• 79% of respondents said there is a pressing need to understand and enhance patient experience, but only 18% have employed advanced means to do so; and
• Only 29% of respondents consider strategic pricing a high priority, and only 9% have advanced pricing strategies in place.
“Our findings show that healthcare executives recognize the many operational areas that require consumer insights from strategic planning to site selection,” Ken Harris, Managing Partner, Cadent Consulting Group of Wilton, Conn., said in a news release. “The next step is for organizations to establish clear strategic and business-unit goals that ensure consumer-centric insights are developed and applied across the enterprise.”
Some healthcare executives do recognize how consumerism is affecting healthcare decision-making. In the Trustee article, David Pate, MD, JD, President and CEO of St. Luke’s Health System in Boise, Idaho, said he sees firsthand from his adult daughters the changes that are afoot, noting one of his daughters changed her pediatrician solely to gain access to online medical records.
“They are millennials, and they are not like me or my parents,” said Pate. “They don’t understand how we might call a doctor and fully accept that it might be a couple of weeks before we could get an appointment. They just don’t understand that, and, frankly, expect better service and options that meet their needs.”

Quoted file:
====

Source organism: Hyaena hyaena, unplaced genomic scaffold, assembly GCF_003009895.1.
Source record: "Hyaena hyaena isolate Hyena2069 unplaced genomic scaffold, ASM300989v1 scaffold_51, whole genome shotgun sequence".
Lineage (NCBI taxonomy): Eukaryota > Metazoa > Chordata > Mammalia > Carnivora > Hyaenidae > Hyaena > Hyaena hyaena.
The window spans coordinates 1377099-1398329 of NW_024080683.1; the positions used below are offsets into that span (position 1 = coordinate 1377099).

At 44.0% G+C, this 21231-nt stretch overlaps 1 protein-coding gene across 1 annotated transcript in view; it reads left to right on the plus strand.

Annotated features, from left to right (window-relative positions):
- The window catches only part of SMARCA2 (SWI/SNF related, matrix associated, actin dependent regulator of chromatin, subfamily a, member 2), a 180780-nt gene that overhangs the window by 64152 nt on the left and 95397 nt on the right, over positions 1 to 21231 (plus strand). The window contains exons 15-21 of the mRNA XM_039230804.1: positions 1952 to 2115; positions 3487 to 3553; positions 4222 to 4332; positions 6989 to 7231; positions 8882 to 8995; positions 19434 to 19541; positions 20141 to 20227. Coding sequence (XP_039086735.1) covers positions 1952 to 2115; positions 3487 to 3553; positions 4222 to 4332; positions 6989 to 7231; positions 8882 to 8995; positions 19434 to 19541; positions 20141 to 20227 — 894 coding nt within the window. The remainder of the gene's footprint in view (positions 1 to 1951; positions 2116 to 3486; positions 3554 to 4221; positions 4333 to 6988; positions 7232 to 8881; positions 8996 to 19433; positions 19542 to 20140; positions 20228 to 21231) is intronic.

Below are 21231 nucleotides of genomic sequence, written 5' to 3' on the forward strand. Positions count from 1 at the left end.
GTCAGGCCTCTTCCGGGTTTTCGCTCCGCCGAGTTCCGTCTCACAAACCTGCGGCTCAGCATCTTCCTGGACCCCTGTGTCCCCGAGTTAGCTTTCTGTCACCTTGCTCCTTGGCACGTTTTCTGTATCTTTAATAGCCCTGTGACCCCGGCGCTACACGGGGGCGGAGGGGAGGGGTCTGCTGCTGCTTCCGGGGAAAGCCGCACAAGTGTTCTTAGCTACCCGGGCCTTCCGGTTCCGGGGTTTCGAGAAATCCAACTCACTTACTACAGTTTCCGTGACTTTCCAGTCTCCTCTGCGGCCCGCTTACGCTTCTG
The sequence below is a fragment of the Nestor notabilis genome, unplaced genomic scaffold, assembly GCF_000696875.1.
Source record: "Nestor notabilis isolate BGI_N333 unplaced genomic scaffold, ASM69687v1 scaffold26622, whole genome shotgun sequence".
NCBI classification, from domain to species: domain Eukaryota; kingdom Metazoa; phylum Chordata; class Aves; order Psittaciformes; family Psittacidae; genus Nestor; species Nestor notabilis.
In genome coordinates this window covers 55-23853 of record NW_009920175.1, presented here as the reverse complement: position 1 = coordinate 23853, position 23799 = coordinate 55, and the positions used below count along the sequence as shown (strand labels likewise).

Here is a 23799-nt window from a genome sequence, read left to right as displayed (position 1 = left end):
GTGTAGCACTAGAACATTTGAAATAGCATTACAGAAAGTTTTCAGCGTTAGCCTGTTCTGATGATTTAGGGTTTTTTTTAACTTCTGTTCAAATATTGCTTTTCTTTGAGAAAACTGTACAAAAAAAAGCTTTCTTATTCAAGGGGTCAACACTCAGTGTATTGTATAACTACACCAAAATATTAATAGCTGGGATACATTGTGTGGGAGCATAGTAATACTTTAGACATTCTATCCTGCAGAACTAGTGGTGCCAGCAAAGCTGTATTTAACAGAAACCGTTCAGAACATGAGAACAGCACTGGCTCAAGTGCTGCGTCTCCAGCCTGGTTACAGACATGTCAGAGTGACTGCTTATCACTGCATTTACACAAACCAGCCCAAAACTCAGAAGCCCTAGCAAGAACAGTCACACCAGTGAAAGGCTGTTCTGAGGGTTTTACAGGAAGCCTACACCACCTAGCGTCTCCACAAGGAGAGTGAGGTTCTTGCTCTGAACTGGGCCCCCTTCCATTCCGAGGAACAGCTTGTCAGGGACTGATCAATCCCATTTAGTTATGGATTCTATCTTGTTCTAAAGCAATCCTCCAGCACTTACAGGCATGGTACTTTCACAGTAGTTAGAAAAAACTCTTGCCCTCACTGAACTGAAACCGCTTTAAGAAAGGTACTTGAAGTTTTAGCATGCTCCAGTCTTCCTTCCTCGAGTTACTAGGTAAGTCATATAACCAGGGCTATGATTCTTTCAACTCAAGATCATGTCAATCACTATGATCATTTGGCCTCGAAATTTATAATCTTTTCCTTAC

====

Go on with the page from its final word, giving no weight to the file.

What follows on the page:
Even Hospitals in ACA Exchanges Are Affected by Consumerism
An article in MedCity News points out that consumerism is growing even in states such as Pennsylvania, where major insurance providers have pulled out of the Affordable Care Act healthcare marketplace.
“The number of insurance providers is having an impact of choice in terms of what plans you sign up for, but once you’re in that plan, you’ll have multiple choices in terms of where you spend that dollar,” stated Paul Crnkovich, Managing Director at Kaufman Hall, in the MedCity News article. “Hospital systems primarily are getting a big wake-up call in terms of their need to be more customer-centric in their offerings.”